The Philadelphia Orchestra has seen many firsts, but few could have imagined this one. In June 2017, the well-traveled ensemble will touch down at Genghis Khan International Airport in the Mongolian capital of Ulaanbaatar for concerts that may well be attended by nomads on horseback. "Or in Jaguars and Cadillacs," said Bulgaa Altangerel, the Mongolian ambassador to the United States. Such is 21st-century Mongolia, whose urban population constitutes one of the fastest-growing Asian economies.
NEWS
March 4, 2016 | By Peter Dobrin, CLASSICAL MUSIC CRITIC
It would be difficult to overstate the power of one particular moment in the trajectory of many a young musician. It typically comes after a few years in a school ensemble where the players around you are struggling for the notes. One day you audition for an ensemble of equals. You get in. When the downbeat falls for the first time, you are surrounded by a certain sound - a real ensemble sound. Just a few bars into the music, you know what it means to be part of the orchestra world. Precisely how many musicians left the stage of Verizon Hall on Tuesday night with that sensation permanently nestled in their emotional memory boxes would be hard to say. But Philadelphia's All City Orchestra - and band and chorus - no doubt serves that function for dozens, if not hundreds.
ENTERTAINMENT
March 3, 2016 | By David Patrick Stearns, CLASSICAL MUSIC CRITIC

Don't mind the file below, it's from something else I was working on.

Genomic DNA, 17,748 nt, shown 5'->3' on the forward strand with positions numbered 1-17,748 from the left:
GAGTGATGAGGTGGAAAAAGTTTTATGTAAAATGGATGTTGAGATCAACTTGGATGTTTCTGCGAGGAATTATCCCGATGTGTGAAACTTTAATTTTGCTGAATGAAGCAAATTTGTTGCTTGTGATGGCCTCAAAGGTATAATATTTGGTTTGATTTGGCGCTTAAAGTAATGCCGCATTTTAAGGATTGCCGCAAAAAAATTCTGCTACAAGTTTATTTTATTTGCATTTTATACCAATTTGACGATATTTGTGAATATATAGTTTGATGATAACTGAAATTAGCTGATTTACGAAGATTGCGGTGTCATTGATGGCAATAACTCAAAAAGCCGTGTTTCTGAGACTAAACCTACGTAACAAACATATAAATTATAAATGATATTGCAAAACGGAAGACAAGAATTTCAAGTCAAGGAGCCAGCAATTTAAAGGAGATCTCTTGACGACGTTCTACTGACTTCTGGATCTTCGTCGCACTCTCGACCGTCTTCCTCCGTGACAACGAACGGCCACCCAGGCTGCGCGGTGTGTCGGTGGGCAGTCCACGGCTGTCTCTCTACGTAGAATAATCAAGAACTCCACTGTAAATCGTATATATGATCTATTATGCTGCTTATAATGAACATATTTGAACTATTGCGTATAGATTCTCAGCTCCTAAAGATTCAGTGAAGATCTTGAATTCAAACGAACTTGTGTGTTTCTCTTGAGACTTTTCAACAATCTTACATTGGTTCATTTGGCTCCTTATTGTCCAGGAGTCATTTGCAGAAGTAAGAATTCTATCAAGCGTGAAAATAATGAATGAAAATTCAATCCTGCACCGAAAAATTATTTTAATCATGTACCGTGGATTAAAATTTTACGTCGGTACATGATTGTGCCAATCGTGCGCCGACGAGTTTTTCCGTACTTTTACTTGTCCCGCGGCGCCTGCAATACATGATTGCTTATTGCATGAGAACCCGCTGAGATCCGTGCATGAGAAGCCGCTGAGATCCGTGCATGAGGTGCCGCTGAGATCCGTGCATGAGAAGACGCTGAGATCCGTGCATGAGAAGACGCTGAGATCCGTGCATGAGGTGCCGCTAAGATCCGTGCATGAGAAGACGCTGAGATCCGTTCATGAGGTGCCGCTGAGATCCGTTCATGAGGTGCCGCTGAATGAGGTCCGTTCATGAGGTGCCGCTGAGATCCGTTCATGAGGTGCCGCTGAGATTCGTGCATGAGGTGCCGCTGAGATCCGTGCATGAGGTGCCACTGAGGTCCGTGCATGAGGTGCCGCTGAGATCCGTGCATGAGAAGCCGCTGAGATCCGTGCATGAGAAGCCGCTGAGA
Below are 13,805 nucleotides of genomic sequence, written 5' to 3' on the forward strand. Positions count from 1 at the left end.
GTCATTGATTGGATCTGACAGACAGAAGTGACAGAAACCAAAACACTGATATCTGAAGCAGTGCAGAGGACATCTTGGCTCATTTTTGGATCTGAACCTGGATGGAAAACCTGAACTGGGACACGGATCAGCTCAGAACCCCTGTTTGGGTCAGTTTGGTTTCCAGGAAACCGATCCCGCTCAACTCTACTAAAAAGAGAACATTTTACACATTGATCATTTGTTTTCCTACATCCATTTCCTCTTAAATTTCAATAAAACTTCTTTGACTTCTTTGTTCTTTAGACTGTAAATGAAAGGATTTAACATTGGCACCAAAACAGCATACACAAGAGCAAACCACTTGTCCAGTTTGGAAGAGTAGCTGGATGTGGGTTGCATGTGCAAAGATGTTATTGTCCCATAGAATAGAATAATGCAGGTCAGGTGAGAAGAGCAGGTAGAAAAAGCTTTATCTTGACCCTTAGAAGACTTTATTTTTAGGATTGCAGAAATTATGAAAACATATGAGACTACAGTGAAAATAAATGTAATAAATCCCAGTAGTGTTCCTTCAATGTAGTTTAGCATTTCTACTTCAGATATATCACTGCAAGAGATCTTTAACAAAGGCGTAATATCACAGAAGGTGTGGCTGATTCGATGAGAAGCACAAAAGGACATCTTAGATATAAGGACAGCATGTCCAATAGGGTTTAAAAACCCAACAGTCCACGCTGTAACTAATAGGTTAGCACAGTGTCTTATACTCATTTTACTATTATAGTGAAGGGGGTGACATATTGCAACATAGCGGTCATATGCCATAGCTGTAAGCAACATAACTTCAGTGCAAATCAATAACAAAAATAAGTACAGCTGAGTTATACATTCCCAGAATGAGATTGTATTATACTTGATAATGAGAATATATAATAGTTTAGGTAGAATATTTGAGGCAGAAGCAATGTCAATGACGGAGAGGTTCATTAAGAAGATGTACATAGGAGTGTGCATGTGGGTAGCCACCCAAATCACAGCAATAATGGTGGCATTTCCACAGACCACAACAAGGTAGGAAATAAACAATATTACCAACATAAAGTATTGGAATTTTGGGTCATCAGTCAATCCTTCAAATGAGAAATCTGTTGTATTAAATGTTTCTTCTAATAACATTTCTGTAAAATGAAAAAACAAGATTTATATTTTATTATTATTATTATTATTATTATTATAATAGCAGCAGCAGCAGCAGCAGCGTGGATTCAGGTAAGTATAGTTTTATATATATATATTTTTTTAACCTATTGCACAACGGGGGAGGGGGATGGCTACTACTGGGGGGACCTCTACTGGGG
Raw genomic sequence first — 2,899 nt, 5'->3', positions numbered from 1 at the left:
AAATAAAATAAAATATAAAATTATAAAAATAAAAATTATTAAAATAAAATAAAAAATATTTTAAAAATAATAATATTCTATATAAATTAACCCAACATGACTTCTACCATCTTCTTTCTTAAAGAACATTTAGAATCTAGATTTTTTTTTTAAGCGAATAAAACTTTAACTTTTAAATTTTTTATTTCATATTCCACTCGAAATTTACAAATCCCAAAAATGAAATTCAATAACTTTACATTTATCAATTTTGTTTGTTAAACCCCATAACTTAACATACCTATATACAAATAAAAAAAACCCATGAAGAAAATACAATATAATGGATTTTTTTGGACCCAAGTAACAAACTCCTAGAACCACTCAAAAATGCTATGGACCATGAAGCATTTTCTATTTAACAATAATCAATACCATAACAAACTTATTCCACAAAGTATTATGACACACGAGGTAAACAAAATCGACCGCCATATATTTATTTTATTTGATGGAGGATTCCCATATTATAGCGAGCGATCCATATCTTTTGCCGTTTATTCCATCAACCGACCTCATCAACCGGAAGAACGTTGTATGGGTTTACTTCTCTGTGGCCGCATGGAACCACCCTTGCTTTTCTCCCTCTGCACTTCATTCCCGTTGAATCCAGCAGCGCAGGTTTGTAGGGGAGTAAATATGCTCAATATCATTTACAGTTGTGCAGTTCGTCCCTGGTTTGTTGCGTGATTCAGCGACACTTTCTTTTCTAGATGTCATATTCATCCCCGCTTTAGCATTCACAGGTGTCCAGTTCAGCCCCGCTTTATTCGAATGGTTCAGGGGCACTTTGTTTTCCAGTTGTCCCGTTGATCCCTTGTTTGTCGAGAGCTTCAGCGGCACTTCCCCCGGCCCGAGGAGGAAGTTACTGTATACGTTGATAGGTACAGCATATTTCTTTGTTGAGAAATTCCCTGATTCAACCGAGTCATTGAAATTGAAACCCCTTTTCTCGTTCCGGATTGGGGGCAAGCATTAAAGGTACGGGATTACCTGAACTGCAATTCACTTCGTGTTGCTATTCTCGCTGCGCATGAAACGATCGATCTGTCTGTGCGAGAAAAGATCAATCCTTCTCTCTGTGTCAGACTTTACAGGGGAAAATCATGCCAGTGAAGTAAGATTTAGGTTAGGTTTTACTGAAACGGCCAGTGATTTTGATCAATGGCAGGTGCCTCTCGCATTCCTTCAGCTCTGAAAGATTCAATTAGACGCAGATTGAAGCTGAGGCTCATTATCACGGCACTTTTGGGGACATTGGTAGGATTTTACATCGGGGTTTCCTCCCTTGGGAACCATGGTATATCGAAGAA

The Chamber Orchestra of Philadelphia threw open the door to its future on Monday. It was one of the more wide-reaching programs in its recent history - and it had music director Dirk Brosse's fingerprints all over it. The previous administration limited Brosse to standard classical repertoire. Now, he mixes lesser-known works by Gustav Holst, Bela Bartók, Ernest Bloch, Malcolm Arnold, Max Richter, and Philip Glass - many of them trafficking in the film-score world, much like Brosse - all leading up to music from the Alfred Hitchcock film Psycho . Fascinating, all, and played in ways that showed minor works aren't necessarily minor experiences.
NEWS
February 28, 2016
The Promise of Music . Philadelphia's long-standing All City Orchestra program has an improvisatory feeling at the moment, as leaders try out new programs and try on new partners. The high school ensemble, a distillation of city talent formed through auditions, now has the Philadelphia Orchestra as its "lead artistic partner," and for the group's Friday concert, Philadelphia Orchestra music director Yannick Nézet-Séguin will stop by to lead part of the program. The concert includes works for three ensembles alone - All City Orchestra, band, and choir.
ENTERTAINMENT
February 27, 2016 | By David Patrick Stearns, CLASSICAL MUSIC CRITIC
The Chamber Orchestra of Philadelphia has been morphing from a standard-repertoire ensemble into something that widely embraces the 21st century. One manifestation of that is a series of Intersect concerts at World Cafe Live curated, hosted, and otherwise dominated by charismatic singer/songwriter Andrew Lipke. At the second of those concerts Wednesday, Lipke was aided by a quartet drawn from the Chamber Orchestra. Though rarely seen without a guitar, Lipke has passionate insights into many things classical.